• Scenario analysis: Similarly, AI can be used to conduct scenario analysis to assess the impact of different emissions reduction strategies and identify the most effective ones. AI-driven simulations can model various scenarios and responses to spills or leaks, helping companies develop more effective emergency response plans and train their personnel accordingly. Importantly, AI-powered data analysis will also guide investments in renewable energy sources by predicting demand,  optimizing production, and providing the real-time data that enables midstream companies to meet their emissions reduction targets while reliably serving the needs of customers. On a more tactical level, AI tools can analyze data from compressors, pumps, and other equipment to optimize their performance and identify areas where energy efficiency can be improved.
  • Regulatory compliance: AI is already beginning to aid in risk assessment and management, which is crucial for regulatory compliance. AI algorithms can analyze historical data on safety incidents, environmental breaches, and operational disruptions to predict and prevent potential compliance risks. AI tools can ensure compliance with emissions limits, reporting requirements, and environmental permits. AI tools can also mine both regulatory documents and internal datasets, extracting relevant information and highlighting areas that need attention to meet regulatory requirements. Regular monitoring and reporting of emissions will help companies avoid penalties and maintain their social license to operate.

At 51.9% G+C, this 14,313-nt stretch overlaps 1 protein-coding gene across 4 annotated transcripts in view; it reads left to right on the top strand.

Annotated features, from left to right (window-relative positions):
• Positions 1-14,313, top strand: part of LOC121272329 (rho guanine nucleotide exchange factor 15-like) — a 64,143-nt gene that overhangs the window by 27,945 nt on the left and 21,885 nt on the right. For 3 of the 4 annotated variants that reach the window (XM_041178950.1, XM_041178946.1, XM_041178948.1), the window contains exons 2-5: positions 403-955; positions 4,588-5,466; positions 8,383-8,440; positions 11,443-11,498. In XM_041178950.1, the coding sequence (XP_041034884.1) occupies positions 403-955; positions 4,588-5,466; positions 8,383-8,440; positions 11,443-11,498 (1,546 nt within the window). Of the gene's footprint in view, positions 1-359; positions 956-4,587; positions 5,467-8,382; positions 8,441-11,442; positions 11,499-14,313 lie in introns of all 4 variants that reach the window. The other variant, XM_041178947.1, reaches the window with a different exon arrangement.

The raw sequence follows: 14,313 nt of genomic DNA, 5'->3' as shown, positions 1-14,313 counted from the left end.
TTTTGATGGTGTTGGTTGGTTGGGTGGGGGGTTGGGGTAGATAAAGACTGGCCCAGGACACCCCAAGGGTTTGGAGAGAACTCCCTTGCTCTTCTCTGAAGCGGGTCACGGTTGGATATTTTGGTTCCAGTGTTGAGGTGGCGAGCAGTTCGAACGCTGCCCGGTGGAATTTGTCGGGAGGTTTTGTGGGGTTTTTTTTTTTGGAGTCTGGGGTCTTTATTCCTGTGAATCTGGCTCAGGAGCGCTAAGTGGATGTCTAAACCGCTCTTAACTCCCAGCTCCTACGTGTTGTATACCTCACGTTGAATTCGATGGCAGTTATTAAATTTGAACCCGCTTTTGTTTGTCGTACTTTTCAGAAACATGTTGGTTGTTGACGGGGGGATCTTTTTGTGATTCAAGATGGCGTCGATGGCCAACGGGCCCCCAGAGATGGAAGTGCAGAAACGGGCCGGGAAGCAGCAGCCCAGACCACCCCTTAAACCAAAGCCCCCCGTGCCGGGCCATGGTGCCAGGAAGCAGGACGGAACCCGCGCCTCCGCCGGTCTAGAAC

While there are data privacy and operational risks to AI, midstream companies should approach these risks as growth opportunities. The AI journey will provide opportunities to refine data quality and privacy, while also achieving closer integration between IT and OT systems and infrastructure. 

AI Proofs of Concept in the Energy Industry

Energy companies have already begun to leverage cutting-edge AI applications to drive measurable business benefits. 

One of Wipro’s petrochemical clients in the Middle East, for example, worked with us to roll out an energy optimization and sustainability platform that collects real-time GHG monitoring data, translates it to emissions, and reports on KPIs related to energy intensity, material intensity, waste recycling, and emissions intensity, while delivering insights on key trends across processes and equipment at manufacturing sites.